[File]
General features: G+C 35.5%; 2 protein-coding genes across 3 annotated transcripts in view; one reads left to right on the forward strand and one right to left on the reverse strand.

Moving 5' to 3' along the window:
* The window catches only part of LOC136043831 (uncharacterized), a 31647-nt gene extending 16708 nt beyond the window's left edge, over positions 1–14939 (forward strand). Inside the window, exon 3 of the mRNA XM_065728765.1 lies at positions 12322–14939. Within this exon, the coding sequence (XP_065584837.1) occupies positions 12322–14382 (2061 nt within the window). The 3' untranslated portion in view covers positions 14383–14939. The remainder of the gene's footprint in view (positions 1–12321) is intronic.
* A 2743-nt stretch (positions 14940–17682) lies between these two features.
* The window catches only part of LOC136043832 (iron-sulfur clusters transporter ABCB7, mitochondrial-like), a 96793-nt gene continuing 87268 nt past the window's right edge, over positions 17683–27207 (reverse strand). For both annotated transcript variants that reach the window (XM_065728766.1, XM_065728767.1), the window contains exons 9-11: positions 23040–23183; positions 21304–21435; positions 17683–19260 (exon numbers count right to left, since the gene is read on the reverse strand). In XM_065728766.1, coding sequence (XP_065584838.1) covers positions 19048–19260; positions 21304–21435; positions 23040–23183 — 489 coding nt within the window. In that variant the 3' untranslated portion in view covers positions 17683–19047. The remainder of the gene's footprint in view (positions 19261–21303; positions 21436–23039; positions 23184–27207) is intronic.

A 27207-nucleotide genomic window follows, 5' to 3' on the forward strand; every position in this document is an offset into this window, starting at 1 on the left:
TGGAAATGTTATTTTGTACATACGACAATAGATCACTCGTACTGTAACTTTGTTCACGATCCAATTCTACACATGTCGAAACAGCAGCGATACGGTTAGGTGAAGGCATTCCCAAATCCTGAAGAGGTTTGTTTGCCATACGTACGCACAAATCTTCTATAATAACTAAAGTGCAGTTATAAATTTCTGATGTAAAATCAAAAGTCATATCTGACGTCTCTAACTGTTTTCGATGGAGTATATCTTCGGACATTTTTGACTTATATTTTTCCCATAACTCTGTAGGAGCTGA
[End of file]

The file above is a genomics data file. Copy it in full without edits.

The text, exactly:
General features: G+C 35.5%; 2 protein-coding genes across 3 annotated transcripts in view; one reads left to right on the forward strand and one right to left on the reverse strand.

Moving 5' to 3' along the window:
* The window catches only part of LOC136043831 (uncharacterized), a 31647-nt gene extending 16708 nt beyond the window's left edge, over positions 1–14939 (forward strand). Inside the window, exon 3 of the mRNA XM_065728765.1 lies at positions 12322–14939. Within this exon, the coding sequence (XP_065584837.1) occupies positions 12322–14382 (2061 nt within the window). The 3' untranslated portion in view covers positions 14383–14939. The remainder of the gene's footprint in view (positions 1–12321) is intronic.
* A 2743-nt stretch (positions 14940–17682) lies between these two features.
* The window catches only part of LOC136043832 (iron-sulfur clusters transporter ABCB7, mitochondrial-like), a 96793-nt gene continuing 87268 nt past the window's right edge, over positions 17683–27207 (reverse strand). For both annotated transcript variants that reach the window (XM_065728766.1, XM_065728767.1), the window contains exons 9-11: positions 23040–23183; positions 21304–21435; positions 17683–19260 (exon numbers count right to left, since the gene is read on the reverse strand). In XM_065728766.1, coding sequence (XP_065584838.1) covers positions 19048–19260; positions 21304–21435; positions 23040–23183 — 489 coding nt within the window. In that variant the 3' untranslated portion in view covers positions 17683–19047. The remainder of the gene's footprint in view (positions 19261–21303; positions 21436–23039; positions 23184–27207) is intronic.

A 27207-nucleotide genomic window follows, 5' to 3' on the forward strand; every position in this document is an offset into this window, starting at 1 on the left:
TGGAAATGTTATTTTGTACATACGACAATAGATCACTCGTACTGTAACTTTGTTCACGATCCAATTCTACACATGTCGAAACAGCAGCGATACGGTTAGGTGAAGGCATTCCCAAATCCTGAAGAGGTTTGTTTGCCATACGTACGCACAAATCTTCTATAATAACTAAAGTGCAGTTATAAATTTCTGATGTAAAATCAAAAGTCATATCTGACGTCTCTAACTGTTTTCGATGGAGTATATCTTCGGACATTTTTGACTTATATTTTTCCCATAACTCTGTAGGAGCTGA